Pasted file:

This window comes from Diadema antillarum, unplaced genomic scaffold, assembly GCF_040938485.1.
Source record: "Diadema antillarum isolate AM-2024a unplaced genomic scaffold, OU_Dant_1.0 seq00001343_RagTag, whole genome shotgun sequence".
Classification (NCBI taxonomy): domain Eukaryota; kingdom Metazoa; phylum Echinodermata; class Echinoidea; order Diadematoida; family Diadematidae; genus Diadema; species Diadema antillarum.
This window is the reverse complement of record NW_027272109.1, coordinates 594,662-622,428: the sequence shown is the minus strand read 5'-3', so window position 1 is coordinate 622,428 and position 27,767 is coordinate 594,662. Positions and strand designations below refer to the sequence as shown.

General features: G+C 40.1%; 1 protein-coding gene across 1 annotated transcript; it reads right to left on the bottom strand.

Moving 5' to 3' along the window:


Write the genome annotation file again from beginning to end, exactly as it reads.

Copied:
This window comes from Diadema antillarum, unplaced genomic scaffold, assembly GCF_040938485.1.
Source record: "Diadema antillarum isolate AM-2024a unplaced genomic scaffold, OU_Dant_1.0 seq00001343_RagTag, whole genome shotgun sequence".
Classification (NCBI taxonomy): domain Eukaryota; kingdom Metazoa; phylum Echinodermata; class Echinoidea; order Diadematoida; family Diadematidae; genus Diadema; species Diadema antillarum.
This window is the reverse complement of record NW_027272109.1, coordinates 594,662-622,428: the sequence shown is the minus strand read 5'-3', so window position 1 is coordinate 622,428 and position 27,767 is coordinate 594,662. Positions and strand designations below refer to the sequence as shown.

General features: G+C 40.1%; 1 protein-coding gene across 1 annotated transcript; it reads right to left on the bottom strand.

Moving 5' to 3' along the window: